J.R. Blackwell, Horror, Ghost, Self Portrait, Photographer, East Coast, Blond, Woman, Gothic, Shadows

Stop Fighting Your Imaginary Friends

Creative people have fertile imaginations, and often imagine what other people will think, say, and feel. This empathy is helpful as we imagine the characters in our fictional world, or the as we draw each little hair on a characters head. It’s not helpful when we end up fighting our imaginary friends.

Creative people imagine the reaction of other people to our drawings, fiction, photographs, films and paintings. We imagine their reactions, positive or negative, and what feelings the art we make will evoke. This is fine until it stops us from actually creating. *

Over the years I’ve met many artists who imagine the negative reactions of their peers and editors so vividly that it stops them from creating anything at all. These can be entire scenes, where they imagine specific dialogue from other people that rejects their work. Often extrapolated from offhand comments, creators imagine vivid rejection-scenarios where their hard work is dissected and rejected by people they respect.

When I was first putting together Shelter in Place, someone I respected made a comment about zombies being “over”. I couldn’t help but imagine what he would say when my zombie book came out! Would he disparage me in public? Would other people make fun of me? Would they say I should have known better? Then I remembered that regardless of if people still liked zombies or not, I was still going to write my book.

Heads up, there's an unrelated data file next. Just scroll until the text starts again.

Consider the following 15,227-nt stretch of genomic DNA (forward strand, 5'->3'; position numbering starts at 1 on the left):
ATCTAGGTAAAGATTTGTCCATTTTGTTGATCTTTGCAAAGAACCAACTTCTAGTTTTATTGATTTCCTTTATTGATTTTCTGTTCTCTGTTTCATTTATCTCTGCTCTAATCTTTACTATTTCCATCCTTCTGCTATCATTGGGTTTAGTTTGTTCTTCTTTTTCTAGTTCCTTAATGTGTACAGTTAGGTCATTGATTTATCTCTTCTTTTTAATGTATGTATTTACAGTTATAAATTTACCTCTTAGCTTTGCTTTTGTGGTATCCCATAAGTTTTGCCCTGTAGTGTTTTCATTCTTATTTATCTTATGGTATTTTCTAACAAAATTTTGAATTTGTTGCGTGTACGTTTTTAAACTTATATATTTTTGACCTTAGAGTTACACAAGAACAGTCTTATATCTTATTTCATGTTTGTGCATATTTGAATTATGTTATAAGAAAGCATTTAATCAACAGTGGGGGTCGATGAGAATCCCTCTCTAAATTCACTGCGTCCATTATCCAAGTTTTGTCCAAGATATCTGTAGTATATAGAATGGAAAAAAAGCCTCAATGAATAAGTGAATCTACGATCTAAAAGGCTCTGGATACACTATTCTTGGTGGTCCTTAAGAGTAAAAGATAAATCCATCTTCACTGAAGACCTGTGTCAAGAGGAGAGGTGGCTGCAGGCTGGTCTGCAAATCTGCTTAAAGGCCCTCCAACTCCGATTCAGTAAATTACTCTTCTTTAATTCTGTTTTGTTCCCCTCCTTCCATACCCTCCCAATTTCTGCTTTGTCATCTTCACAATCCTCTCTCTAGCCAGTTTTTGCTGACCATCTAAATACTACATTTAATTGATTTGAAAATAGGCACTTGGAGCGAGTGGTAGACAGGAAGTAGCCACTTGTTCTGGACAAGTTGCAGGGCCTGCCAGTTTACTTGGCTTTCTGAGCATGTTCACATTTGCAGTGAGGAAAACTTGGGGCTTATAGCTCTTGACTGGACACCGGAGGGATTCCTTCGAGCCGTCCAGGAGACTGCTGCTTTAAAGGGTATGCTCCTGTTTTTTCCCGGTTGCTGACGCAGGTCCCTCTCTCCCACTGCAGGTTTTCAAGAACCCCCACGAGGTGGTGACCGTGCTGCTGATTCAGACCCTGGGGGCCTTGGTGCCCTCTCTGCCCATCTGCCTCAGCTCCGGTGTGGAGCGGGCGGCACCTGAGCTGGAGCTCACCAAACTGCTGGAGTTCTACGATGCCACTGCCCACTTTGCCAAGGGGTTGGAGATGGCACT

As I was writing Shelter in Place, the Walking Dead came out and dozens of zombie movies and games. Then Shelter in Place was released and won an ENnie. If I had let a casual comment from someone else bloom in my head to a conversation about how I was doing everything wrong, then I never would have released the book that won an award.

When you imagine fights with other people, you aren’t predicting the future, you are fighting imaginary friends. Stuffing words into other people’s mouths is seldom accurate, and never useful. You don’t actually know what the real-life blood and bone people are going to say until they say it. The truth is, they might not say anything at all! Or they may like what you do. Or they may not, but you won’t know until you actually do it.

I understand the temptation, it’s to keep us from the pain of rejection. We think if we can accurately predict everyone’s reactions we can avoid pain. But the truth is, when we imagine comments people might make, we aren’t having actual conversations with real people, we are having fights with imaginary friends.

To make decisions about your dreams based on what people might say is to argue with ghosts. It is to be haunted. Let’s not allow our dreams to be haunted by imagined specters of doom. Let us engage with actual people, let us have the fulfillment of being ignored, celebrated, and yes, rejected by them.

Stop fighting your imaginary friends, they cannot save you from harm. Such conversations do not help you, they only steal your dreams.

*There are some good reasons to think about our art and the reactions of others to it’s content. Is this racist? Is a good question to ask yourself. Will Brian think this is cool enough to feature on his blog? Not such a good question. Brian is going to say that I’m repeating old tropes so it’s not worth doing at all – is a fight you are having with an imaginary friend.